27.He wished to know whether the Commissioner for Protection against Discrimination had adequate human and financial resources to provide efficient and effective services. While fully cognizant of the difference between equality and equity, he would also like to know whether positive measures were envisaged for the Egyptian community and other vulnerable groups. Lastly, he would be interested to hear about any mechanisms in place to address multiple discrimination, for example against women from vulnerable communities.

28.Mr. Murillo Martínez said that he shared the concerns expressed in relation to racist hate speech and would welcome further information on how the State party was tackling the issue. He would be interested to know whether the State party had considered amending legislation to reverse the burden of proof in cases of racial discrimination and to consider racial discrimination as an aggravating circumstance. He would be grateful for additional information on transnational organized crime in the State party. He would like to hear about the impact of housing policy on minority groups. He would welcome clarification of whether self-identification was an option in the census and details of the role played by minority groups in the census process. Lastly, he would be grateful for information on the proportion of the prison population represented by members of minority groups; if that information was not available, perhaps the State party would consider collecting such disaggregated data in the future, as it was a good indicator of the situation of racial discrimination in a country.

29.Ms. Shepherd said that she would be interested to know what steps the State party planned to take in the school curriculum and police training to ensure that the roots of discrimination against vulnerable groups were addressed. She wished to know what proportion of the population was made up of people of African descent and whether it was considered important to educate Albanian society about the roots of anti-black racism, especially in the light of the recent report by the European Union Agency for Fundamental Rights about growing anti-black racism in the European Union. She would also like to hear about any efforts being undertaken in the context of the International Decade for People of African Descent.

30.Ms. Chung said that she would appreciate information on any laws for the protection of refugees and measures to address the problem of statelessness. She would also welcome details of problems in the Roma and Egyptian communities, including late birth registration, and statistics on employment and school enrolment among those minorities. She would be interested to know whether forced or early marriage and early childbearing were prevalent in those communities and whether there was a problem with human trafficking. She would like to know what steps the Government was taking to address the issue of forced disappearances of Roma children.

31.Mr. Diaby said that he would be interested to know whether the National Action Plan for the Integration of Roma and Egyptians could be extended to cover other ethno-religious minorities in the country. He wished to know how the country’s linguistic diversity was reflected in programming on public Albanian television and would welcome statistics on the matter, if available. He would be grateful for details of the proportion of the large number of people leaving the country who were from minorities and the reasons for their departure.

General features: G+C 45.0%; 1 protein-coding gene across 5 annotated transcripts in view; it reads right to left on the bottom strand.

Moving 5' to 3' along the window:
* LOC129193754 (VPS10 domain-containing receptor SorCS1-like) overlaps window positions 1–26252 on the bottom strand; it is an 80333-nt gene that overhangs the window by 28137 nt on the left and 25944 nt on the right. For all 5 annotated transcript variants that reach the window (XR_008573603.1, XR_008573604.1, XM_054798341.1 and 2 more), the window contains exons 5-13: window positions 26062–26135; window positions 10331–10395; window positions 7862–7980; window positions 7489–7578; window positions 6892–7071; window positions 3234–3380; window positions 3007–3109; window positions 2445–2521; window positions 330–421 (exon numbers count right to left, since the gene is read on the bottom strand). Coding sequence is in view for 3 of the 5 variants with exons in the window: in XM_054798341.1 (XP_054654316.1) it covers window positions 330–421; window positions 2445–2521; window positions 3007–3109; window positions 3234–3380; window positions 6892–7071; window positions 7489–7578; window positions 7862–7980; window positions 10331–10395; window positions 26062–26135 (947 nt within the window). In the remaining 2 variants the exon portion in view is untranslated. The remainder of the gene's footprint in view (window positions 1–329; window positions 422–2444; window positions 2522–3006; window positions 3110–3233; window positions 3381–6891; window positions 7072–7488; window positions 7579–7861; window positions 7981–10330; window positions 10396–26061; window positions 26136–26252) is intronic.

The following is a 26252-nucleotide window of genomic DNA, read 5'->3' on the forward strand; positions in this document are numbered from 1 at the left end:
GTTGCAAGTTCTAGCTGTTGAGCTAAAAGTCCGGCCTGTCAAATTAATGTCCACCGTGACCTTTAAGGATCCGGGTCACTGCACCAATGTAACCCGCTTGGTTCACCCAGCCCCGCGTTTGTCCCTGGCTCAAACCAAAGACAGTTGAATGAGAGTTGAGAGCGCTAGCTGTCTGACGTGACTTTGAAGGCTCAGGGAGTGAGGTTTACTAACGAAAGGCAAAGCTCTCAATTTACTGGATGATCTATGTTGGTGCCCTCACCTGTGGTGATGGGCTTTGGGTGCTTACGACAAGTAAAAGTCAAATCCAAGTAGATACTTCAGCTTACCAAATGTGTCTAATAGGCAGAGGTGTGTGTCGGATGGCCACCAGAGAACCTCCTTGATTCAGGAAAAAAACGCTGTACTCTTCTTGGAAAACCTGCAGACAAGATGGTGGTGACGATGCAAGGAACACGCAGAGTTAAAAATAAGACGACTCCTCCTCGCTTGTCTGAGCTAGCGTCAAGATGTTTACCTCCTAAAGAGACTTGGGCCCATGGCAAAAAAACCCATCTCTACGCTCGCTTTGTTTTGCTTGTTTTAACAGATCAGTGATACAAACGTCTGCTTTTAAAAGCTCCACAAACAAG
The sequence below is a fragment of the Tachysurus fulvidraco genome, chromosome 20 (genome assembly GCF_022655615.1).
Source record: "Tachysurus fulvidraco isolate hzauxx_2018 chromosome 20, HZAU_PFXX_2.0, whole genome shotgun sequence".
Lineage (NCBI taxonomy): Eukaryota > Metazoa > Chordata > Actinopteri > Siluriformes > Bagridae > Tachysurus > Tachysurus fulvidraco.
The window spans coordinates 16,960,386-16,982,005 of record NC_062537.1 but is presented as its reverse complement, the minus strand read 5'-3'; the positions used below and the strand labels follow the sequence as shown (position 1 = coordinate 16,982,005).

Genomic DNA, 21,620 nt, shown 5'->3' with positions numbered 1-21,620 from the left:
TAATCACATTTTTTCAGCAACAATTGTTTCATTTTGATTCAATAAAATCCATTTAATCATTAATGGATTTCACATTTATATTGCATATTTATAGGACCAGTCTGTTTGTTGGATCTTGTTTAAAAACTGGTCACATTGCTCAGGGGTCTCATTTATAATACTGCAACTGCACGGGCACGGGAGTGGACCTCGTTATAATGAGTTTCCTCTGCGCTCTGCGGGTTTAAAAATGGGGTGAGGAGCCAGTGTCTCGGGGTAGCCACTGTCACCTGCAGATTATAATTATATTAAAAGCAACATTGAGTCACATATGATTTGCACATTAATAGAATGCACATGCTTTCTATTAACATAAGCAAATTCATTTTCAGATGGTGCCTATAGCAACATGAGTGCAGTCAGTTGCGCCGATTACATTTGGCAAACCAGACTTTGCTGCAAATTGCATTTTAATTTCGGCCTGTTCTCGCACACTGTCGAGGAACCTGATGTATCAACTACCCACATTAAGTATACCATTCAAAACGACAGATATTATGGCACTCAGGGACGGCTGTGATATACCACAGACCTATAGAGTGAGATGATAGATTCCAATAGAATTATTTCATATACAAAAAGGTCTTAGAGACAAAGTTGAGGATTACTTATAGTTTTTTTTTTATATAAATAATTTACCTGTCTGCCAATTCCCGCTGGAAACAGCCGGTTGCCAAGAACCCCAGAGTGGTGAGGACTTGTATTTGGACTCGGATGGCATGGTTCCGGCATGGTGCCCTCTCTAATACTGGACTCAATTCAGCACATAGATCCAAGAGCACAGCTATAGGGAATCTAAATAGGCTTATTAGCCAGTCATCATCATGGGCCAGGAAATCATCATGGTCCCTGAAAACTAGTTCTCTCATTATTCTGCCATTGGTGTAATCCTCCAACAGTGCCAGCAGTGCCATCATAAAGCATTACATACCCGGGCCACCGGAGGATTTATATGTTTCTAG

The meeting was suspended at 11.35 a.m. and resumed at 12 noon

32.Ms. Lleshi (Albania) said that the State party appreciated the Committee’s making constructive suggestions and bringing issues of concern to its attention, as they might not otherwise be addressed; the Committee’s input had indeed contributed to the amendments to the Law on the Population and Housing Census. It was true that there were often problems with the implementation of legislation, and the new Law on the Protection of National Minorities was no exception. Work was under way to finalize the secondary legislation, based on the established practice of consultation with different stakeholders and with the support of international partners. In drafting the Law itself, the State party had relied heavily on the support of the Council of Europe, while the secondary legislation was being drafted with the assistance of OSCE. Any contributions from the Committee in that regard would be very welcome.

33.Mr. Llahana (Albania) said that in order to legally establish an NGO in Albania it was first necessary to have its statutes approved by a court. If the organization’s objectives included incitement to racial, religious or ethnic discrimination, the statutes would not be approved and the NGO could thus not be established. The current system was considered an effective preventive mechanism, which was why racist organizations were not criminalized.

34.Ms. Lleshi (Albania) said that, when it came to hate speech, the State party operated within a global framework; efforts were made to engage all actors that could offer support in addressing the issue, including the OSCE Representative on Freedom of the Media. It was a very sensitive issue, as there was a fine balance to be struck between ensuring freedom of expression and the media, on the one hand, and combating hate speech, on the other. It was true that hate speech by high-level politicians which was reproduced in the media was a concern, particularly as there was a risk that it could normalize the expression of such opinions. The defamation package would thus target all persons who engaged in defamation, slander or libel, regardless of their status. Persons responsible for hate speech offences would face civil rather than criminal proceedings. The amount of any fines imposed by the courts would be paid into public funds used to raise awareness, particularly among the younger generations, of the importance of responsible citizenship and journalism.